I'm still young; nothing bad will happen to me.
These were my thoughts during a time when I began to feel that something was wrong inside me. There was so much pain in my left side; my lower back was killing me, but I had no time for that, and my part-time job did not provide any insurance. At first, I believed it was just exhaustion, that working too much and studying too hard was the source of the pain.
But it was getting worse. My face became so pale; I fainted many times at work. But I didn’t tell my husband, because I didn’t want him to get worried or frustrated. I needed him to focus on his studies, his work, and I didn’t think it was a big deal. I just needed some rest.
My name is Dalia, and this is my story. I see myself as a normal woman in her 20s, active, ambitious, and hardworking. I love my family, my husband, and my friends, and my passion is serving others.
Throughout 2016, before my diagnosis, I had been working two jobs, as my husband, Remon, had been studying for his pharmacy license and working part-time. We support each other, so we were happy with this arrangement.
I also was studying as well as working. I’ve had a dream since before I moved to the United States. I served Sunday school kids and high school age adolescents in Egypt. I cared about them a lot, and when I listened to their problems, I really wanted to give them professional spiritual and biblical advice.
When I moved to America, I finally found my dream school: Reformed Theological Seminary in Orlando (RTS). It could give me the academic Christian counseling study that I had been searching for my whole life. I was so excited. I decided I would do whatever it took to get accepted into this school and get my master’s degree in theological counseling.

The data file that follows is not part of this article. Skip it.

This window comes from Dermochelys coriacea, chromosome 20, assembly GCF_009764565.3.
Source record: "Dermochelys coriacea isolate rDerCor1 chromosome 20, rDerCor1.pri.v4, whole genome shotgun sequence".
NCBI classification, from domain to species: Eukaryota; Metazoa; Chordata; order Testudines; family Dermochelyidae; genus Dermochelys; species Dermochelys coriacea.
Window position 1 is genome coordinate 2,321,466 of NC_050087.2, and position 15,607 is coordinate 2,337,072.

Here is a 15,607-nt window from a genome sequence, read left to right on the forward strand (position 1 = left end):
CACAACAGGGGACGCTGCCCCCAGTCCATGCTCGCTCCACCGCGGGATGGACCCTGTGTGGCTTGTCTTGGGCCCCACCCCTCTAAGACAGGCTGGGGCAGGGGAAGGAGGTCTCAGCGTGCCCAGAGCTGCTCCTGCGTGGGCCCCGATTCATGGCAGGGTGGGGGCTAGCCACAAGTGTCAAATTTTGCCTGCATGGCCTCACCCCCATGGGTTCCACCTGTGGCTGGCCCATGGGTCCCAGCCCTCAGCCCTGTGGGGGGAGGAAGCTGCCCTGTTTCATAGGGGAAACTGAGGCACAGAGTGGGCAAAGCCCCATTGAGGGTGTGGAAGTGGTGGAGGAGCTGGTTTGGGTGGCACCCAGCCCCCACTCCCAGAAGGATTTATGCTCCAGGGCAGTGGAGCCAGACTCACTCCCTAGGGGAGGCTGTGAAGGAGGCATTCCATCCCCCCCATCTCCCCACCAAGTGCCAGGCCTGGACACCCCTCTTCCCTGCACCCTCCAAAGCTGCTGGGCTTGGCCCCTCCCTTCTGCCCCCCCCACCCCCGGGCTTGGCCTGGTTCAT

It had everything I’d ever wanted.
I had read a lot about this school. I worked in the morning, studied at night, and wrote my essays in whatever spare time I had leftbecause I really wanted them to choose me. I knew there were hundreds of students applying for this school every single year, but the college only chose a select few. I had to convince them through my writing. I focused all my energy on winning them over.
I had to.
The school had many conditions for foreigners, but I needed this. I could do it. This was my dream, my calling, my purpose—I knew God would be happy with me for this study and service.
My dream was—and is still—to have my master’s degree in counseling. I would work as hard as I possibly could to reach this, no matter what.
The college sent me an email stating that they were interested in my file; they wanted me to be at orientation and have some interviews with the professors in the school. That same day, my manager at work told me they wanted me to do another interview. They wanted to promote me to a different department, which meant I would get a raise in my salary. That was a day to remember! I was so happy. I felt like everything was exactly as I had planned. Life was opening its arms and showering me with blessings.
While I celebrated by jumping and laughing from the bottom of my heart, I fainted. Everything got dark; the pain was unbearable.